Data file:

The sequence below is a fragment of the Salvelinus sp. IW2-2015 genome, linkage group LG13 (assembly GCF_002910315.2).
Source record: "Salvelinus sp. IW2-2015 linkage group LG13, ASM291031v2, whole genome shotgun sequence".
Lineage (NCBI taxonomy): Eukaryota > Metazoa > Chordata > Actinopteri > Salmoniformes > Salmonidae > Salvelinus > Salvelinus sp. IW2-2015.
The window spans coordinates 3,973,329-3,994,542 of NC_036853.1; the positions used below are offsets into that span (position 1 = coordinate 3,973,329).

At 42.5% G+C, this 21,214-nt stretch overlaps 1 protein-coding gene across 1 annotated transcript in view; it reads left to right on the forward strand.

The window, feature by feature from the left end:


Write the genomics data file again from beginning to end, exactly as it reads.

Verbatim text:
The sequence below is a fragment of the Salvelinus sp. IW2-2015 genome, linkage group LG13 (assembly GCF_002910315.2).
Source record: "Salvelinus sp. IW2-2015 linkage group LG13, ASM291031v2, whole genome shotgun sequence".
Lineage (NCBI taxonomy): Eukaryota > Metazoa > Chordata > Actinopteri > Salmoniformes > Salmonidae > Salvelinus > Salvelinus sp. IW2-2015.
The window spans coordinates 3,973,329-3,994,542 of NC_036853.1; the positions used below are offsets into that span (position 1 = coordinate 3,973,329).

At 42.5% G+C, this 21,214-nt stretch overlaps 1 protein-coding gene across 1 annotated transcript in view; it reads left to right on the forward strand.

The window, feature by feature from the left end: